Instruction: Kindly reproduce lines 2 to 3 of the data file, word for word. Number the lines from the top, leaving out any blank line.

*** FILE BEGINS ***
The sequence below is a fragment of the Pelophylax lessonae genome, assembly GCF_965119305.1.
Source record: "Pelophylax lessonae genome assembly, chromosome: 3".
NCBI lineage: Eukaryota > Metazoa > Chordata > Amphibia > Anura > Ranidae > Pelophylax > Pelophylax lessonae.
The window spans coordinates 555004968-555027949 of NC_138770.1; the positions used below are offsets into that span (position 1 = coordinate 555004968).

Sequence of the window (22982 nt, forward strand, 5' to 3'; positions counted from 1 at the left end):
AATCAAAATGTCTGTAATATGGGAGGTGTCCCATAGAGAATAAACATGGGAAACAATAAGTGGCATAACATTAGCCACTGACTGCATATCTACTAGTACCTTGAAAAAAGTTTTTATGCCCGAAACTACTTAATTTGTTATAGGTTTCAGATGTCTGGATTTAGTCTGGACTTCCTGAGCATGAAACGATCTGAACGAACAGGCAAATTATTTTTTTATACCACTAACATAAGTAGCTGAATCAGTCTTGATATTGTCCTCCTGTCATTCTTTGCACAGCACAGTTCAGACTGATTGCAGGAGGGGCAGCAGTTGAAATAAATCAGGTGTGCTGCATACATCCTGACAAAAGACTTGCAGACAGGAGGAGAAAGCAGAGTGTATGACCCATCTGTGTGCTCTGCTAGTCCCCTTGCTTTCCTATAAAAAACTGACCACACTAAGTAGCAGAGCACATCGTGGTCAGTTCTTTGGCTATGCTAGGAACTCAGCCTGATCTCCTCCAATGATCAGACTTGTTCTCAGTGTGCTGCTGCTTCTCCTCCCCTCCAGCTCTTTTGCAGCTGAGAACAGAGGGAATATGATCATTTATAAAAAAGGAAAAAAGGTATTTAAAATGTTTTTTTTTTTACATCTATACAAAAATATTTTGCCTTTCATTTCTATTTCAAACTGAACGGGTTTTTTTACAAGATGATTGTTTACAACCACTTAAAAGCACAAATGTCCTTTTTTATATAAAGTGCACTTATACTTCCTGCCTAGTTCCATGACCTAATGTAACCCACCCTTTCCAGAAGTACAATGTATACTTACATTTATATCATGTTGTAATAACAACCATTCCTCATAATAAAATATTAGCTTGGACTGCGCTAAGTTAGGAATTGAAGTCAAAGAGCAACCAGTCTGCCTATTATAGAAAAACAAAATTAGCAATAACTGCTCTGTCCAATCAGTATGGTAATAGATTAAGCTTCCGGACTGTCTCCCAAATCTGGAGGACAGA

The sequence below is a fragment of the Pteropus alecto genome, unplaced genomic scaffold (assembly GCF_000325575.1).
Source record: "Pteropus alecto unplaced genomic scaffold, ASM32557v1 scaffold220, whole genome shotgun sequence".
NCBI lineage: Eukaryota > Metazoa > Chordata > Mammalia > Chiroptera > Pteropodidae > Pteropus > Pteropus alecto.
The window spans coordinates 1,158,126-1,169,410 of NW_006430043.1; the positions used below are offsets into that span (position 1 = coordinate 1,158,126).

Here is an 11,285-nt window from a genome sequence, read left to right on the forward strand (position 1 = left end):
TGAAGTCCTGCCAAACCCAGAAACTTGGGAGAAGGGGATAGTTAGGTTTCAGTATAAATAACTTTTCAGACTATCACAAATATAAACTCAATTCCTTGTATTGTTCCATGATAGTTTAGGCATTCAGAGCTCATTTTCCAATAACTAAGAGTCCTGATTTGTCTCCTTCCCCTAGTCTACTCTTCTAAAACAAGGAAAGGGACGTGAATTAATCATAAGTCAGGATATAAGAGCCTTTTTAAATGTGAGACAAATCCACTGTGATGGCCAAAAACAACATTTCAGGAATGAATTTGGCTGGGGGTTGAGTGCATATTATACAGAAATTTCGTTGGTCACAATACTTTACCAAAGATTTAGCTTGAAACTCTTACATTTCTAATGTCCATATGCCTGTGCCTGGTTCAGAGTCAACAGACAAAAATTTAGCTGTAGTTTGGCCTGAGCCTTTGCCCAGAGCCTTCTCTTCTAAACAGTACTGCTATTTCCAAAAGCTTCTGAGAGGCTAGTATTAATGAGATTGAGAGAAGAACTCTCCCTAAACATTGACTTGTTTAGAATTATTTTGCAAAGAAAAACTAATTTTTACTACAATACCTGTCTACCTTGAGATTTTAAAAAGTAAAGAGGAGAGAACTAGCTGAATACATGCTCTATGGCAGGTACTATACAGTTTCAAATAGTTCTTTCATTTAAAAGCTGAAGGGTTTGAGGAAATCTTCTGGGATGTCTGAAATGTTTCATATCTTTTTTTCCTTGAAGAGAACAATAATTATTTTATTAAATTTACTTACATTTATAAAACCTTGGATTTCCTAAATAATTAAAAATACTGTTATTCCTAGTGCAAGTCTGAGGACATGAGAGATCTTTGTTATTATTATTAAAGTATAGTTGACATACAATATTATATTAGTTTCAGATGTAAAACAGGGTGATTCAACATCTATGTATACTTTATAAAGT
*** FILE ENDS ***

Source record: "Pelophylax lessonae genome assembly, chromosome: 3".
NCBI lineage: Eukaryota > Metazoa > Chordata > Amphibia > Anura > Ranidae > Pelophylax > Pelophylax lessonae.